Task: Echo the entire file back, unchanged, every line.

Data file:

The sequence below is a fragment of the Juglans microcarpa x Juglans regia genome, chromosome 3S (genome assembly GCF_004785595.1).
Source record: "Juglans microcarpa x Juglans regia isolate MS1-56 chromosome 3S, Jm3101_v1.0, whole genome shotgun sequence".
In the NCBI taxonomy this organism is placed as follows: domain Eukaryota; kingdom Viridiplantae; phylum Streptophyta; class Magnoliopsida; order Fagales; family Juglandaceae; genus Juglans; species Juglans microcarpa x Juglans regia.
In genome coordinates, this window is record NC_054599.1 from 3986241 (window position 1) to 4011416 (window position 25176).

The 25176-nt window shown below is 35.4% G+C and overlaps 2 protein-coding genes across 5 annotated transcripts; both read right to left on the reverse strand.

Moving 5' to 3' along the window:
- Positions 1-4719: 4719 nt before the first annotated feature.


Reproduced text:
The sequence below is a fragment of the Juglans microcarpa x Juglans regia genome, chromosome 3S (genome assembly GCF_004785595.1).
Source record: "Juglans microcarpa x Juglans regia isolate MS1-56 chromosome 3S, Jm3101_v1.0, whole genome shotgun sequence".
In the NCBI taxonomy this organism is placed as follows: domain Eukaryota; kingdom Viridiplantae; phylum Streptophyta; class Magnoliopsida; order Fagales; family Juglandaceae; genus Juglans; species Juglans microcarpa x Juglans regia.
In genome coordinates, this window is record NC_054599.1 from 3986241 (window position 1) to 4011416 (window position 25176).

The 25176-nt window shown below is 35.4% G+C and overlaps 2 protein-coding genes across 5 annotated transcripts; both read right to left on the reverse strand.

Moving 5' to 3' along the window:
- Positions 1-4719: 4719 nt before the first annotated feature.